THE oldest church in Ilkley has started work on a renovation bid costing more than £700,000 that could see it ripping out its traditional Victorian pews.
The first plans for renovating All Saints Parish Church were mooted 11 years ago.
As well as replacing its Victorian pews with moveable chairs, the idea is to build an extension linking the building to nearby Church House.
Those behind the re-development scheme, which could cost as much as £750,000, hope to have it completed by Christmas 2013. Bradford Council is set to receive a planning application within weeks.
The chairman of the project steering group, Clive Brook, said fundraising efforts would begin as soon as permission was granted.
Parts of the central grade II* listed landmark, overlooking Church Street and New Brook Street, date back to the medieval era, and it is built on the historic Roman fort site of Olicana, a designated ancient monument.
It is also within part of the setting of the grade I listed Manor House, on Castle Yard.
Among the planned changes are new flooring and under-floor heating, lowering floor levels in the tower area and creating a new side chapel/meeting room.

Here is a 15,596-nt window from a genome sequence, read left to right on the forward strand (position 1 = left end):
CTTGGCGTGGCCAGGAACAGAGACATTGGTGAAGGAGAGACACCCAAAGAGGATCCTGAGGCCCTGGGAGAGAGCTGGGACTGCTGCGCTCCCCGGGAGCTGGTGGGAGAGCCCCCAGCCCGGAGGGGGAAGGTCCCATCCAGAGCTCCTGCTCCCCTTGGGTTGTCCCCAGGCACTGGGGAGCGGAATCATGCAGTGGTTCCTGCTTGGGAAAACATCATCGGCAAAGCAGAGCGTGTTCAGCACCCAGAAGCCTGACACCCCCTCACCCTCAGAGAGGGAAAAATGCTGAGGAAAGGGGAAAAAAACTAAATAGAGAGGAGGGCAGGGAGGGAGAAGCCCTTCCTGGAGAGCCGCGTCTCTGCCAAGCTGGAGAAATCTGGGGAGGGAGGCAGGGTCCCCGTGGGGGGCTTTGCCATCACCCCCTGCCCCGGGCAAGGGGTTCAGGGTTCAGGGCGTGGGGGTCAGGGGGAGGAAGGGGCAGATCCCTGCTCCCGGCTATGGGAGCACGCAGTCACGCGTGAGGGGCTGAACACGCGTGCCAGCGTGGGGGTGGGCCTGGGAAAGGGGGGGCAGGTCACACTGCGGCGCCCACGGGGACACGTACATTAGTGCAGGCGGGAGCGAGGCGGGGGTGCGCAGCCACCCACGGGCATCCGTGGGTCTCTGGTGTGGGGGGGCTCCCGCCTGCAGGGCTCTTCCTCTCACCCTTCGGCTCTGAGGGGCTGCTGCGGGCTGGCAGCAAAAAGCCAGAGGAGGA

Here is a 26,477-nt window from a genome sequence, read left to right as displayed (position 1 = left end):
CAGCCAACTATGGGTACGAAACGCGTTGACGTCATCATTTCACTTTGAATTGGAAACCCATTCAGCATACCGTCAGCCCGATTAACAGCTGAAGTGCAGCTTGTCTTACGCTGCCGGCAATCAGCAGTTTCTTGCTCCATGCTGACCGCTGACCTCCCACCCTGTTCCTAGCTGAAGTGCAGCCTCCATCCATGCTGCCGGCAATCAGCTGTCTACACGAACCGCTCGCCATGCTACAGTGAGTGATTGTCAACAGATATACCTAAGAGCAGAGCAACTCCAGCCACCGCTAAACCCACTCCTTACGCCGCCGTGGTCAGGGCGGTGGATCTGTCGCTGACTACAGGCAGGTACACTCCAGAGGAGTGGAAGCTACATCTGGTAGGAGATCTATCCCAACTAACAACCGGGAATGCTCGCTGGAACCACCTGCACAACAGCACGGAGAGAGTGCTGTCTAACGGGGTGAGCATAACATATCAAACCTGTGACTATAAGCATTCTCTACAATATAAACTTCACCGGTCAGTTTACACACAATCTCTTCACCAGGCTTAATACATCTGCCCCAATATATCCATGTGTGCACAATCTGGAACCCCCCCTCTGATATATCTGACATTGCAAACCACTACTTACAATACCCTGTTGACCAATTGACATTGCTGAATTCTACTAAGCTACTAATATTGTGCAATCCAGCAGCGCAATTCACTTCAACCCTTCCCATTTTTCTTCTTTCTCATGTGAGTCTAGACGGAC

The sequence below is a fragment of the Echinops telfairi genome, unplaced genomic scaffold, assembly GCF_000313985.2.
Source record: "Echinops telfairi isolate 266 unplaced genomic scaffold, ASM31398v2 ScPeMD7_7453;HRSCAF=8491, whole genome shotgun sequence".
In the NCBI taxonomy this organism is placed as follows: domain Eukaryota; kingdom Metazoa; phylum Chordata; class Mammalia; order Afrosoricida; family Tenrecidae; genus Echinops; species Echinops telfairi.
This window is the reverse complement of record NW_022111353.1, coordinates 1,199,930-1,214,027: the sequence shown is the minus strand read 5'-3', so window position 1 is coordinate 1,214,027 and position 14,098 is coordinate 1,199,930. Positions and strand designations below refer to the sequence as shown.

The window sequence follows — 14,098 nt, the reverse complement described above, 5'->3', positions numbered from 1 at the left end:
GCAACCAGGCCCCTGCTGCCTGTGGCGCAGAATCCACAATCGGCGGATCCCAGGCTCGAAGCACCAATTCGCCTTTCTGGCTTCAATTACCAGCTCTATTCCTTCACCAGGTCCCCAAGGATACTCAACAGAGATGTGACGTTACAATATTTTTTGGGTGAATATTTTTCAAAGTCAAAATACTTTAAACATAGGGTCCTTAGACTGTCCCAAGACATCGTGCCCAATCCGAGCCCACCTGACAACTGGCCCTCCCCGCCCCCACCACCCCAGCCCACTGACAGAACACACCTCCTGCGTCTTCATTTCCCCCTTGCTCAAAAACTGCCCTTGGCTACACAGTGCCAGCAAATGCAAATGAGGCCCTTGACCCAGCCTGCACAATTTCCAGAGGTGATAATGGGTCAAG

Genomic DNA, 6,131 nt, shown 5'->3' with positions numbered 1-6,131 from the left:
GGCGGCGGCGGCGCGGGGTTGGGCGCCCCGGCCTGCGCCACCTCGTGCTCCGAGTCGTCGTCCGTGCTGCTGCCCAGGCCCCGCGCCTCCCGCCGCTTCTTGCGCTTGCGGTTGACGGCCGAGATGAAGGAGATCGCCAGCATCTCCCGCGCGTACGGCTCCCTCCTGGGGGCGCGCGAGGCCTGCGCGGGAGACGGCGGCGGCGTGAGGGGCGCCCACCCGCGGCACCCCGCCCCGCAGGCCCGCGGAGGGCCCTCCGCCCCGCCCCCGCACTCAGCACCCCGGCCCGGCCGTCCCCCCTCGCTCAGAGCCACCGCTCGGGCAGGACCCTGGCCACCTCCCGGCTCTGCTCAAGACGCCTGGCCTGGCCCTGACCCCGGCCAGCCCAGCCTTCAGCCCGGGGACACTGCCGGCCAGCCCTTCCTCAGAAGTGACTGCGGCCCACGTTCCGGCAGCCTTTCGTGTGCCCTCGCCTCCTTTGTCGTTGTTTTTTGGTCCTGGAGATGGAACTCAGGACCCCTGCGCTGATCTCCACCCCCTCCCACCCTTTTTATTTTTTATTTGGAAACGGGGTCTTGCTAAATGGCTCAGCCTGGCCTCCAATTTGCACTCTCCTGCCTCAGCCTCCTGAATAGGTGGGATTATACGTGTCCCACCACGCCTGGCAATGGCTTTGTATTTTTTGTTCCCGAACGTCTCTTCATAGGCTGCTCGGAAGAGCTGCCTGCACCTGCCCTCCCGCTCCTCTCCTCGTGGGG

It is hoped the alterations will allow the church to be used for concerts, exhibitions and other events.
Bradford councillor Chris Greaves, who has lived in the area for many years, said: “My main concern would be the sensitivity with which these changes would be carried out as this is one of Ilkley’s most outstanding buildings.
“Bizarrely the church was immune from view for a long time as there was a pub shielding it, but that was demolished sometime in the 1950s or 1960s”.
Regarding the possible tearing out of the pews, he said he had mixed feelings saying they were not integral to the building and he could understand why church leaders might want to be rid of them to give greater space for orchestras and such things.
He added: “I can see advantages for non-service reasons if you want to have a concert in there and to move things about.
“I don’t like the idea of replacing pews with chairs, but the pews date only from Victorian times though they will be over 100 years old.”